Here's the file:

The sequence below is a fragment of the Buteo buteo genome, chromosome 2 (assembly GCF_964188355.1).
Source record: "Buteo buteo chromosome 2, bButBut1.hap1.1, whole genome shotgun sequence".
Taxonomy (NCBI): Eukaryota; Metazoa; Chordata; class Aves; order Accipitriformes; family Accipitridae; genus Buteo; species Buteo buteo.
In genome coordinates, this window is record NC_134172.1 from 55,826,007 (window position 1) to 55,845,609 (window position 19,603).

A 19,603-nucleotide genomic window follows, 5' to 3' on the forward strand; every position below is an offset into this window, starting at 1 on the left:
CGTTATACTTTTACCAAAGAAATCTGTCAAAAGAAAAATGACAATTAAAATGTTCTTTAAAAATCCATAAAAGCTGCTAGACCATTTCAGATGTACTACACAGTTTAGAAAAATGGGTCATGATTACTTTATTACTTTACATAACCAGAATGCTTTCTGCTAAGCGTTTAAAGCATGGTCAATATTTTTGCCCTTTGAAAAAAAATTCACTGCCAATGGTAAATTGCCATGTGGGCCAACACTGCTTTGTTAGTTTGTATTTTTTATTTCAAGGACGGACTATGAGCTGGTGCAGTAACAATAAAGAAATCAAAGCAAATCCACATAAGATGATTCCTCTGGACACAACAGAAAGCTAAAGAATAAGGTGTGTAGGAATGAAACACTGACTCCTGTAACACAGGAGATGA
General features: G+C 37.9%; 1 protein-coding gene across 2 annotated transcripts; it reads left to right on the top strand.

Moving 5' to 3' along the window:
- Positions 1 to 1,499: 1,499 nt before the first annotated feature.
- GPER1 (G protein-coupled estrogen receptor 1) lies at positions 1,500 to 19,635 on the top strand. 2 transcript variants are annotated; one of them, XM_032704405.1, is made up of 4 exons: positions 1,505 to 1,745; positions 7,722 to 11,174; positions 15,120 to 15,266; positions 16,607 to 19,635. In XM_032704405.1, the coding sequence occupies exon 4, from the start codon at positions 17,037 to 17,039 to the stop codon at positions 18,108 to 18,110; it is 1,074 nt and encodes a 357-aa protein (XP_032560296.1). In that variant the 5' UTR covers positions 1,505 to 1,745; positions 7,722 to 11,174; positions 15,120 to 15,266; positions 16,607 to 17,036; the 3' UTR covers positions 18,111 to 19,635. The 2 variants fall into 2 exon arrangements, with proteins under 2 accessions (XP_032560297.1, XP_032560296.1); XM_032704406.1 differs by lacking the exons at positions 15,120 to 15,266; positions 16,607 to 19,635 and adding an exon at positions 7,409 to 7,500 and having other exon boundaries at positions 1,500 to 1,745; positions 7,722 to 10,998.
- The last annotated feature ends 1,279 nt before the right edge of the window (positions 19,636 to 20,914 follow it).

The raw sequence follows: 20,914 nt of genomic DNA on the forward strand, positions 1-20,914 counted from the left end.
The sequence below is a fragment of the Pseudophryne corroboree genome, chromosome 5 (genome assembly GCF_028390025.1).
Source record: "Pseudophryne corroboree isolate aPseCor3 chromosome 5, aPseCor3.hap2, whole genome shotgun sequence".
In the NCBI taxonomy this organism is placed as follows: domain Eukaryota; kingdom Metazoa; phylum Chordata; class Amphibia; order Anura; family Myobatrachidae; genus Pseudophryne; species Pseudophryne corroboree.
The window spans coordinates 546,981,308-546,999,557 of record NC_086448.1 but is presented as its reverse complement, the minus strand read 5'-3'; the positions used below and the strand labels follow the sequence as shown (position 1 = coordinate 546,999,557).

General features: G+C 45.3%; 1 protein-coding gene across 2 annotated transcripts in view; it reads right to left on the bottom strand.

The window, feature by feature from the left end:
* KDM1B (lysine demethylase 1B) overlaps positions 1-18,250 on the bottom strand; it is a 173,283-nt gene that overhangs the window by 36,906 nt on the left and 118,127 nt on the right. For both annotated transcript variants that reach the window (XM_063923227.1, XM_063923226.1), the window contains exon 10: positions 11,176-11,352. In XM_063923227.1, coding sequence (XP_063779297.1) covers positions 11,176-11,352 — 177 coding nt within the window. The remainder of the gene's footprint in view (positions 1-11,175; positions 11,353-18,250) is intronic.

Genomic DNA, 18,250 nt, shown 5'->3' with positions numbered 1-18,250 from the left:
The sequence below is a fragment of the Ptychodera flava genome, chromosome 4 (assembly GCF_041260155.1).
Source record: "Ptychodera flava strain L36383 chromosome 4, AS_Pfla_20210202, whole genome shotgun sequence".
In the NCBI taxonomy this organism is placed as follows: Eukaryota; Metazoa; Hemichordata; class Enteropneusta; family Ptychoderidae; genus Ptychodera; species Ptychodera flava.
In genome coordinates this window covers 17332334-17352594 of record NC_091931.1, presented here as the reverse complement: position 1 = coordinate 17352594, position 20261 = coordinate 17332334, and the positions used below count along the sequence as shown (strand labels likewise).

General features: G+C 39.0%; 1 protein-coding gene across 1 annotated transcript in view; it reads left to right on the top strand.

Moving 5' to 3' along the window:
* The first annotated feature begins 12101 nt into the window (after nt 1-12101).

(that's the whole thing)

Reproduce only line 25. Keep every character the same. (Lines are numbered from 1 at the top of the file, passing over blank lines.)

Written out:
General features: G+C 39.0%; 1 protein-coding gene across 1 annotated transcript in view; it reads left to right on the top strand.